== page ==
There can also be a longtime dispute over U.S. anti-dumping and countervailing duties on softwood lumber and a spat of Canadian measures. Among them, restrictions on dairy imports, a proposed digital service tax and pending laws that the U.S. Trade Representative says may affect digital streaming providers and on-line information sharing and discriminate in opposition to U.S. companies.

But the nations are working collectively on a collaborative foundation to scale back provide vulnerabilities in key areas like essential minerals, which can be wanted in giant portions for electrical autos, photo voltaic panels and different clear power applied sciences supposed to curb reliance on fossil fuels.

Climate issues and the Inflation Reduction Act

The U.S. and Canada have dedicated to net-zero emissions by 2050, however each nations proceed to use extra oil and gasoline than they want, Sands mentioned.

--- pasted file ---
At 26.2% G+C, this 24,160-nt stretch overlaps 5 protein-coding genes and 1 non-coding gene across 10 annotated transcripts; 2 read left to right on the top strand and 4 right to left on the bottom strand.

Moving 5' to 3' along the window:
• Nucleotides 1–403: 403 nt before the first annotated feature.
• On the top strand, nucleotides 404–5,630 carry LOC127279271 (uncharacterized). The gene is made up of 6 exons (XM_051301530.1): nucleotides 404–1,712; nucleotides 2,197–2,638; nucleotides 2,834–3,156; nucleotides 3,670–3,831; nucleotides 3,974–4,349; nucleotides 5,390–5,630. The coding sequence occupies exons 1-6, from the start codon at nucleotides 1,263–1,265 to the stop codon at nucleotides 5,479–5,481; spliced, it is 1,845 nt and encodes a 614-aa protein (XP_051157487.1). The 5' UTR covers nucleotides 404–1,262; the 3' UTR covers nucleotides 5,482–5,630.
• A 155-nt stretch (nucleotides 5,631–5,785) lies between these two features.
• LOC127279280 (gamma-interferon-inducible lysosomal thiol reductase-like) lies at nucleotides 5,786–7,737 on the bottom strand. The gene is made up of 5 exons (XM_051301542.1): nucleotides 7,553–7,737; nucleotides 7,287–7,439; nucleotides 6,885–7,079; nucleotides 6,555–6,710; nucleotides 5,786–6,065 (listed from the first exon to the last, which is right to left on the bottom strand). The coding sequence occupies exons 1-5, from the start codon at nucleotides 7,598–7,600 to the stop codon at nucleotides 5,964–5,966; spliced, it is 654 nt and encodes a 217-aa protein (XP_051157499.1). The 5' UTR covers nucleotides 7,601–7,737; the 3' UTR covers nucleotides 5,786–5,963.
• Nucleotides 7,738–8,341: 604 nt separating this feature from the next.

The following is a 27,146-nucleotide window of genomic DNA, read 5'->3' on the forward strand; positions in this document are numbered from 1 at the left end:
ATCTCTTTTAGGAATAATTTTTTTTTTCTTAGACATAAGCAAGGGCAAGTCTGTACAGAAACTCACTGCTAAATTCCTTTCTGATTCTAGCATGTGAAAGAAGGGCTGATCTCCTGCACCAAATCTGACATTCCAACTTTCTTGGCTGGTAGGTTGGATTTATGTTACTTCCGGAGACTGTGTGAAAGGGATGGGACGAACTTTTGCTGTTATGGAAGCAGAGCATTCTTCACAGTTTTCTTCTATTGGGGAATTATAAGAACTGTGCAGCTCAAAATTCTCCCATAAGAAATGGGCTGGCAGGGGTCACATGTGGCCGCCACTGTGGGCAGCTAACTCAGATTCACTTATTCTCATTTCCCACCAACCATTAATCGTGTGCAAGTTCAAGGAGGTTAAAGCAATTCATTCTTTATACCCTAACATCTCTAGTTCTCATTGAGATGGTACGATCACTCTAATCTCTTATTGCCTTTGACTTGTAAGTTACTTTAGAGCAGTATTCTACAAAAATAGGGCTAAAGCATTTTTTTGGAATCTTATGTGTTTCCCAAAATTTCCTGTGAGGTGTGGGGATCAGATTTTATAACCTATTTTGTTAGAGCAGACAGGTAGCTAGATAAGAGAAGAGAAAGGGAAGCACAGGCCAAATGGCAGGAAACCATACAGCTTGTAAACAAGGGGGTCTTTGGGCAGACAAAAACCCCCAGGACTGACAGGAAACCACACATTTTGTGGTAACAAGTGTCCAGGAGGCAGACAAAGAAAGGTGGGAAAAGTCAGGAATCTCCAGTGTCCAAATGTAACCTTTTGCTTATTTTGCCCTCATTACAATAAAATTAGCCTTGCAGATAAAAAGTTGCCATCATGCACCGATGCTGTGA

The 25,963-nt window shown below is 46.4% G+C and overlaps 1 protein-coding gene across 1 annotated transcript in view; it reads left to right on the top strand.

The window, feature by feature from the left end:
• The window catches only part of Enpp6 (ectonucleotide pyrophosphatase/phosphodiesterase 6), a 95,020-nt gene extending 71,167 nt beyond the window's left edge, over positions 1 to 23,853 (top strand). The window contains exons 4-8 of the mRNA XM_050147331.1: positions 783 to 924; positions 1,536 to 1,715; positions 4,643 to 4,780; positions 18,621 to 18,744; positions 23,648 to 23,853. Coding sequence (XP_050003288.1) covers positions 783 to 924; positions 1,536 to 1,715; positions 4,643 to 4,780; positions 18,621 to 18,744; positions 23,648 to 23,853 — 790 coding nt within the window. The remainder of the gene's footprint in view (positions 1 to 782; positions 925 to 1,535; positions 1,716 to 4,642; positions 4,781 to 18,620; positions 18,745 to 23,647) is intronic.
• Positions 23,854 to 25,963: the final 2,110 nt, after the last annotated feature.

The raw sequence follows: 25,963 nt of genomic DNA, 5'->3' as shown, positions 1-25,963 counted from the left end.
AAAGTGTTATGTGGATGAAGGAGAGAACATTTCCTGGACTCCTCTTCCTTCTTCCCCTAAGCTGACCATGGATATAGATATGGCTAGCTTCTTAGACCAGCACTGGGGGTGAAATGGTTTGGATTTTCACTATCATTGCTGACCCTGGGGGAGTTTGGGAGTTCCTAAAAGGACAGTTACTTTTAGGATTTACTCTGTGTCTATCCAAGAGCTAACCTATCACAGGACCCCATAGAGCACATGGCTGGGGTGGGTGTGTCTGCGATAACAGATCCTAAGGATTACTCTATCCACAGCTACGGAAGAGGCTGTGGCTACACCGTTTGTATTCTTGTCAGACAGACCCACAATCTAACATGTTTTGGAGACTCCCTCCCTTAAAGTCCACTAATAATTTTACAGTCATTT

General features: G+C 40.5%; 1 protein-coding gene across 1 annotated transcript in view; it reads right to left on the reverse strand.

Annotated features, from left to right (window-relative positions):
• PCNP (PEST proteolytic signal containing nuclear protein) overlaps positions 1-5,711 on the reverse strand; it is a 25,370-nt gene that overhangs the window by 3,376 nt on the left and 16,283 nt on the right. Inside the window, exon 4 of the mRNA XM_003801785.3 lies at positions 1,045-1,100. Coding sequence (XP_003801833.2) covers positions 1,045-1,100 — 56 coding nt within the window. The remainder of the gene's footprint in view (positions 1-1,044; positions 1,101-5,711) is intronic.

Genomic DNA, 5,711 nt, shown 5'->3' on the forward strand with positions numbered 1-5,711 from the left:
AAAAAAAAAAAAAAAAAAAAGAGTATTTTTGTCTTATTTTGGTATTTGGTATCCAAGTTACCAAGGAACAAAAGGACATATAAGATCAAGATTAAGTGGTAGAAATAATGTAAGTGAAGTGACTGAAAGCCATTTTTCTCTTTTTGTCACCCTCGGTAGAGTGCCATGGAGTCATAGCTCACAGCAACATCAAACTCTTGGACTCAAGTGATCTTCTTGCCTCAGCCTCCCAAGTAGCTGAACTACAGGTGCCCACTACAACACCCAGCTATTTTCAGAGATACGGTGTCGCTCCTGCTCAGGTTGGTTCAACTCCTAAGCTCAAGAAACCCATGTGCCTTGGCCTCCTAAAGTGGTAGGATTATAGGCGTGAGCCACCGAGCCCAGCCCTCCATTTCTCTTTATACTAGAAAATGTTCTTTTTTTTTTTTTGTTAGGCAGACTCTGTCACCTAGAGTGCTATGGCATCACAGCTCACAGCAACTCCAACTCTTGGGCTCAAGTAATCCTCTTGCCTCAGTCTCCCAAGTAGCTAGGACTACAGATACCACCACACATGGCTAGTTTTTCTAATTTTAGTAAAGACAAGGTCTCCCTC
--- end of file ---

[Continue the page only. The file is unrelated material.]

The U.S.’ Inflation Reduction Act will even be on the desk. IRA subsidies for electrical car shoppers have been written to embrace Canada, however when it comes to batteries, Canada has joined South Korea and Europe in expressing frustration that IRA subsidies are targeted on bringing manufacturing to the United States — due to this fact pushing Canada to do extra or threat dropping this business.

Another subject that might pop up is a Canadian proposal to bury nuclear waste close to the Great Lakes. A group of U.S. lawmakers who dwell round that area launched a decision forward of Biden’s journey, urging the president to tackle the problem throughout his conferences with Trudeau.

“Storing hazardous nuclear waste in our shared waterways threatens the drinking water of millions of people in the United States and Canada and jeopardizes jobs in the fishing, boating and tourism industries,” Rep. Dan Kildee (D-Mich.) mentioned in a press release. “I urge President Biden to address Canada’s plan to permanently bury nuclear waste in the Great Lakes basin as he meets with Canadian Prime Minister Trudeau.”

Doug Palmer, Nick Taylor-Vaisey and Joseph Gedeon contributed to this report.